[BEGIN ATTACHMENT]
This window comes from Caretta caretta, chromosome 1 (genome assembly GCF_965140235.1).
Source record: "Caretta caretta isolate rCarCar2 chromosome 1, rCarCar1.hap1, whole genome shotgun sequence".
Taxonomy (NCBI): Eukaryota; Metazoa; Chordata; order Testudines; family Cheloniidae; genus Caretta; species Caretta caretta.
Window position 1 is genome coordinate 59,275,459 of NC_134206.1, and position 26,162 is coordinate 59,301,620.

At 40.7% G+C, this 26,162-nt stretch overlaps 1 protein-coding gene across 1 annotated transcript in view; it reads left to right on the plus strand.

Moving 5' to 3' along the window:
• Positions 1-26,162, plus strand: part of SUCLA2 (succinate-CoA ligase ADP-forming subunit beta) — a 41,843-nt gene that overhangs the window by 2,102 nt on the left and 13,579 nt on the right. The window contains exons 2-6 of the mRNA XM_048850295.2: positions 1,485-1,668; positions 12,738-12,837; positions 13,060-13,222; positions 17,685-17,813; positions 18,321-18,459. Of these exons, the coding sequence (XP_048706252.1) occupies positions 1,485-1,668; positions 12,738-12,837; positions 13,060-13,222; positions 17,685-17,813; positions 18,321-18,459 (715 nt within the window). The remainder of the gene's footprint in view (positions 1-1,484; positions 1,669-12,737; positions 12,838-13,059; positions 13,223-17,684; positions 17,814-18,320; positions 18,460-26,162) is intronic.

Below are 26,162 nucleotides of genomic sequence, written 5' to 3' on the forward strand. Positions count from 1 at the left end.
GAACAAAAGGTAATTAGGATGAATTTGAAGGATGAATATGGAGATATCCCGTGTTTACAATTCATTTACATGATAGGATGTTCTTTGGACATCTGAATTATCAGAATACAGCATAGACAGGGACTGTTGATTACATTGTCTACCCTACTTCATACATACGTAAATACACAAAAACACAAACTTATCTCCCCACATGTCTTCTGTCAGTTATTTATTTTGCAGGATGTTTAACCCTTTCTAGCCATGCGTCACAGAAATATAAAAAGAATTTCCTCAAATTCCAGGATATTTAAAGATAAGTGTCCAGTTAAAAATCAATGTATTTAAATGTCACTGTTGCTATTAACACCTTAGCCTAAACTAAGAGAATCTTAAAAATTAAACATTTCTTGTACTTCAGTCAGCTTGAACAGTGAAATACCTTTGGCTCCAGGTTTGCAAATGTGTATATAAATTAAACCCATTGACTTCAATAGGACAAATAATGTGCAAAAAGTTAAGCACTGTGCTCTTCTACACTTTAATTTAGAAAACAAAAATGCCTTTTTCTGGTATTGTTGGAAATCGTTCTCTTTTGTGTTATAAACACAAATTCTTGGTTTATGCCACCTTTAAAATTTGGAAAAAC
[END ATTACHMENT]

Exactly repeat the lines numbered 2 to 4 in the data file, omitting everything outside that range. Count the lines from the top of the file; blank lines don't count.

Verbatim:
Source record: "Caretta caretta isolate rCarCar2 chromosome 1, rCarCar1.hap1, whole genome shotgun sequence".
Taxonomy (NCBI): Eukaryota; Metazoa; Chordata; order Testudines; family Cheloniidae; genus Caretta; species Caretta caretta.
Window position 1 is genome coordinate 59,275,459 of NC_134206.1, and position 26,162 is coordinate 59,301,620.